In 1997, a memorandum of understanding (MOU) was signed between the State associations, and NIAA. This MOU was intended to enable closer cooperation between all eight Nursery & Garden Industry bodies and State members were given a compulsory membership of the national body. The MOU was revised and updated in March 2001, resulting in the adoption of a common logo and association name, with the national body known as Nursery & Garden Industry Australia (NGIA).
A review of the history of the industry has highlighted that evolution and change has been a constant throughout. This ability to recognize constraints and opportunities, and continually adapt accordingly are hallmarks of the Industry.
Following three reviews in 2016, 2017 and 2018 to consider the best structure for the industry, in late December 2018, a Transition Team of Members was appointed to advance the reinvention of a hybrid national body where both businesses and Associations could be members.
It was felt that a hybrid structure would acknowledge the different needs of businesses nationally and provide choice in how they wanted to be represented. The Transition Team worked to produce an Information Memorandum that articulated the details for proposed model and provided a basis for members to decide. In June 2019, at an extraordinary general meeting for NGIA, Members of Nursery & Garden Industry Australia (NGIA) given their resounding support to establish Greenlife Industry Australia, voting overwhelmingly in favour of the change.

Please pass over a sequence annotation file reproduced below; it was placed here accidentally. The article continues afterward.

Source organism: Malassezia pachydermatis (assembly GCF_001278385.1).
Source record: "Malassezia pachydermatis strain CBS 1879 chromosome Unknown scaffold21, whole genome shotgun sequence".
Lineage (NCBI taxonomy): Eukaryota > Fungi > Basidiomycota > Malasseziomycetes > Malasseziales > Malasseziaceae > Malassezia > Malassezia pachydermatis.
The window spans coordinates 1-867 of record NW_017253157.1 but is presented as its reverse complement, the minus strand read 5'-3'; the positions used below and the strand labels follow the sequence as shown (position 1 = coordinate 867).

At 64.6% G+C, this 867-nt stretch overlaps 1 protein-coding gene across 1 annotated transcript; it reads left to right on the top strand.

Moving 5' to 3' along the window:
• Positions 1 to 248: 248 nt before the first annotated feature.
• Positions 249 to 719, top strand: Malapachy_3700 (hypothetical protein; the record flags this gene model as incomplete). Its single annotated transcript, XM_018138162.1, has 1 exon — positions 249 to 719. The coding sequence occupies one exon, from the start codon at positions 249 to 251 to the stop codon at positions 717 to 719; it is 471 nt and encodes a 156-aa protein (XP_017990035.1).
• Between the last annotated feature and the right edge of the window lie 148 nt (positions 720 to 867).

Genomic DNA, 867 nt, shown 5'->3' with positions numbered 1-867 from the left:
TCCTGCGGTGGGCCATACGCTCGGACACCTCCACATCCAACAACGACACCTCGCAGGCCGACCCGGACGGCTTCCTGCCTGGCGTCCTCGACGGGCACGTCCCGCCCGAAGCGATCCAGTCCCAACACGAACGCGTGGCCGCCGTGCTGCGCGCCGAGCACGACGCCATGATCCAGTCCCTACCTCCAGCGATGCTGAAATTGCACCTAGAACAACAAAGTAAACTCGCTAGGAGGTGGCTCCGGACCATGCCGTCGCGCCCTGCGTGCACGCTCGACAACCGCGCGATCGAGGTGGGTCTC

The new company was established in July 2019 at which point all Life Memberships and industry acknowledgments were transferred to Greenlife Industry Australia.
1 Weatherley, N, Gorden D. (1999), Generations of Growth, A History of the Nursery Industry Association of Victoria, Nursery & Garden Industry Victoria, East Malvern, p5
2 Weatherley, N, Gorden D. (1999), Generations of Growth, A History of the Nursery Industry Association of Victoria, Nursery & Garden Industry Victoria, East Malvern, p59
3 Swinbourne, R. (1982), Years of Endeavour, An historical recurve of the Nurseries, Nurserymen, Seedsmen and Horticultural retail outlets of South Australia, South Australian Association of Nurserymen, Adelaide, p169
4 Telegraph (Brisbane), Saturday 5 April 1902, p4, sourced online at http://nla.gov.au/nla.news-article1739694 29 on 5 September 2016
5 Australian Town and Country Journal (Sydney), Saturday 6 October 1900 p16, sourced onlinehttps://trove.nla.gov.au/newspaper/article/71385242/5335259 on 26 November 2020.
6 History of the Nursery & Garden Industry NSW & ACT, sourced online at www.ngia.com.au on 5 September 2016
7 Swinbourne, R. (1982), Years of Endeavour, An historical recurve of the Nurseries, Nurserymen, Seedsmen and Horticultural retail outlets of South Australia, South Australian Association of Nurserymen, Adelaide, p169
8 Poiner, G, Sybil, J. (2016), Gardens of History and Imagination, Growing New South Wales, Sydney University Press, Sydney, p76
9 Sydney Mail and New South Wales Advertiser (NSW), Wednesday 13 September 1905 p653, sourced online at http://nla.gov.nla.news-article164999114 on 5 September 2016